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On your last trip...

Did you discover what the Earth people eat?


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Books 2015 #6
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  1. Planet Ponzi by Mitch Feierstein

  2. A Clergyman's Daughter by George Orwell

  3. Stuffocation by James Wallman

  4. On Roads by Joe Moran

  5. North Korea Undercover by John Sweeney

  6. Not My Father's Son by Alan Cumming

  7. Jumbo: The Making of the Boeing 747 by Clive Irving


Before I review this book, I'm going to rant fulsomely about the evils of Digital Rights Management, which enormously complicated my purchase of it and made me waste an hour or two trying to get the bloody thing to work. I have a generic e-reader (i.e. not a Kindle) and I wanted to buy this book in .epub format. No bother - I found it on the Kobo store fairly quickly and bought it. When I downloaded it, though, I didn't get an .epub file, I got a file that has to be run through Adobe Digital Editions. This then produces an .epub that can only be read on five registered devices.

Argh! First off, this prevented me from completing the purchase using my phone. Second, the version of Adobe Digital Editions I downloaded kept crashing and wouldn't let me do anything. Third, when I finally got a version of it working, it was a gruesomely non-intuitive and unfriendly piece of software, and it took me ages to work out how to get my e-reader working with it.

This is everything that e-books shouldn't be. If I'm honestly paying for something, I should get it in a universal, non-restricted format that lets me do what I damn well want with it. I specifically wanted to avoid buying it from tax-dodging cretins Amazon, who also impose crappy DRM on you, and yet I still had loads of hassle.

The thing is, DRM is actually an obstacle to what it's trying to achieve. It makes being a legitimate purchaser so bloody awkward that it's tempting not to bother. What's my incentive for paying, when it's actually less hassle to download a pirated version? And why should I have to put up with restrictions on the use of something I've legitimately purchased? And if someone was buying this product with the intention of pirating it, they'd know how to strip the DRM anyway, which isn't hard - I've successfully done it with Kindle downloads and it's quick and easy.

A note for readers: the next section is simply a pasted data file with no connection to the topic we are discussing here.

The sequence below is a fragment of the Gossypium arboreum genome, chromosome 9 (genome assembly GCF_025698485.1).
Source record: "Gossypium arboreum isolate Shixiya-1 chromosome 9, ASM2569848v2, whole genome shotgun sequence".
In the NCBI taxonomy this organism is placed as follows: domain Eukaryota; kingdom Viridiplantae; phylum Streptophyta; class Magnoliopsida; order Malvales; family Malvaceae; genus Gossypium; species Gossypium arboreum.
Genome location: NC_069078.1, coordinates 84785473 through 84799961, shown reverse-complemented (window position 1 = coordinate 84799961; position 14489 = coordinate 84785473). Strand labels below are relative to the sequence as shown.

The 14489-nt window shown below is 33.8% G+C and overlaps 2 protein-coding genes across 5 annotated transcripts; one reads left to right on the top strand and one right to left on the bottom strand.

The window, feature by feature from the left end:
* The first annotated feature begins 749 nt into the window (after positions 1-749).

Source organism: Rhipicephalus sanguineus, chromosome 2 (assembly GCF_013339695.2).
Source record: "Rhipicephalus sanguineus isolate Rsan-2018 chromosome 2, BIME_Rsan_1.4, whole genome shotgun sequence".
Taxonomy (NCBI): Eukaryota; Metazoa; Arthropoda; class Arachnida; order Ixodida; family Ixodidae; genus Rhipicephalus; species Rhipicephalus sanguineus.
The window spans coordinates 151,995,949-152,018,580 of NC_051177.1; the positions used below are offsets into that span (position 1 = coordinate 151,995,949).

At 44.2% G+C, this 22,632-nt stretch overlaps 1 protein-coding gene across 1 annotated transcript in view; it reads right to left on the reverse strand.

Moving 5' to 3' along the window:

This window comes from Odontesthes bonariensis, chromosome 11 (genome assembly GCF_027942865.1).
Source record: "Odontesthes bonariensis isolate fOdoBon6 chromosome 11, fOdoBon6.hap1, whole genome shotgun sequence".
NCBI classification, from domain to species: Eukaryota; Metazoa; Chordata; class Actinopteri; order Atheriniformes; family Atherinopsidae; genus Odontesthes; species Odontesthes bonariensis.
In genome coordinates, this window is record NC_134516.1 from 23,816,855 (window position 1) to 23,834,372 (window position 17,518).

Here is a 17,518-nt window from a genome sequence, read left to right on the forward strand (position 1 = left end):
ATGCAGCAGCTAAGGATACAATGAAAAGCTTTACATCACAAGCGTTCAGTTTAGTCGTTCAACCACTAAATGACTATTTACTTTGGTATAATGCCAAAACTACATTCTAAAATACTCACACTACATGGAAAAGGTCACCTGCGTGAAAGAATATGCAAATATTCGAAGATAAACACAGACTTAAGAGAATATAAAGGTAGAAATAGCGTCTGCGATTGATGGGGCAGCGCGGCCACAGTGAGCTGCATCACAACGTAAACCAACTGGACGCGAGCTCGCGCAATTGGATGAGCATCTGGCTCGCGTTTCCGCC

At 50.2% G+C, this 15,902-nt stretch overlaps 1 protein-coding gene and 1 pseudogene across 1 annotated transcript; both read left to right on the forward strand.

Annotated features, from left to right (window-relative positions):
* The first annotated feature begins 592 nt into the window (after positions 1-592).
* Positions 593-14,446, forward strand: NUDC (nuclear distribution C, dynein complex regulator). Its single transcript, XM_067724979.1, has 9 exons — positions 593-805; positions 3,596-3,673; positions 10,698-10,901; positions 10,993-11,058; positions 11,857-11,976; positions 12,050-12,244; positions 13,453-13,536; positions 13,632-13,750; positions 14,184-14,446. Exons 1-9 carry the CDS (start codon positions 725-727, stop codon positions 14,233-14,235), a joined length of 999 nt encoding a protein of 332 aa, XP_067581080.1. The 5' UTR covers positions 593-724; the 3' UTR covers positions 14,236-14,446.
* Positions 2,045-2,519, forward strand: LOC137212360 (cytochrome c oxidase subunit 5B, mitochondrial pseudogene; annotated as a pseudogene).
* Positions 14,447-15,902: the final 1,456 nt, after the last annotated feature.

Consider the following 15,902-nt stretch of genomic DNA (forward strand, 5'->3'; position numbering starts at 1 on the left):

Gaaah! Anyway, once I'd done battle with crap software and my e-reader's dodgy battery, I got to read the book, which is very interesting indeed.

The 747 is a ubiquitous icon these days, but according to a Guardian article I read recently, demand for it (and the even bigger Airbus A380) is waning, and big twin-jets seems to be the airline's choice at the moment. But the 747 was truly revolutionary when it first flew in 1969, and it's the plane that drastically altered the economics of long-haul travel, making it much more affordable. Interestingly, Boeing ended up selling far more of them than they expected - it wasn't predicted to have a long life, at least not as a passenger jet. Concorde had created lots of excitement, and it was expected that by the eighties most long-haul travel would be done in supersonic planes. The 747's body was therefore designed around carrying freight containers, and the upper deck and raised cockpit were there to provide a lifting nose for loading them. It was anticipated that the passenger versions would later be converted to freighters.

Of course, Concorde's success was very limited and the supersonic revolution never happened, although Boeing did a lot of work in trying to develop a supersonic transport of their own - the 747 was seen as a much less glamorous project.

The book goes into quite a lot of detail as to how the first passenger jets were developed, touching on the de Havilland Comet which was the very first, but focussing mainly on the 707, and how Boeing wanted to build on its success. The 747's design took a long time to evolve and it's a fascinating story. The resources required to design and build it were colossal and the technical challenges were way bigger than you'd realise - from a project management perspective it's hugely interesting. The risks were significant - if the 747 had failed, it would have taken Boeing down with it. It took some very brave people to see it through. Lots of personal stories are involved.

It's a well-written book that fully captures the drama and excitement behind the development of something so iconic that we all take for granted now. It's interesting that the everyday workhorse has survived for so long - it's a flying juggernaut, really - when Concorde came and went rather less successfully, having carved only a tiny niche for itself.

It reminds me a bit of British Rail's attempts to develop high-speed trains in the sixties and seventies. All hope rested on the revolutionary Advanced Passenger Train, which was meant to be the saviour of InterCity, but time and time again the challenges couldn't be resolved and ultimately the project was shelved, becoming an expensive failure. The much less radical stopgap solution, the InterCity 125, that was meant to just fill in until the APT was available, has been going strong since 1976 and the design has never been bettered. The 125 was not particularly radical in technological terms - the only significant advances were in the power-to-weight ratio and in braking performance - but it was the right train at the right time. It still is - it looks likely to be with us for some time yet.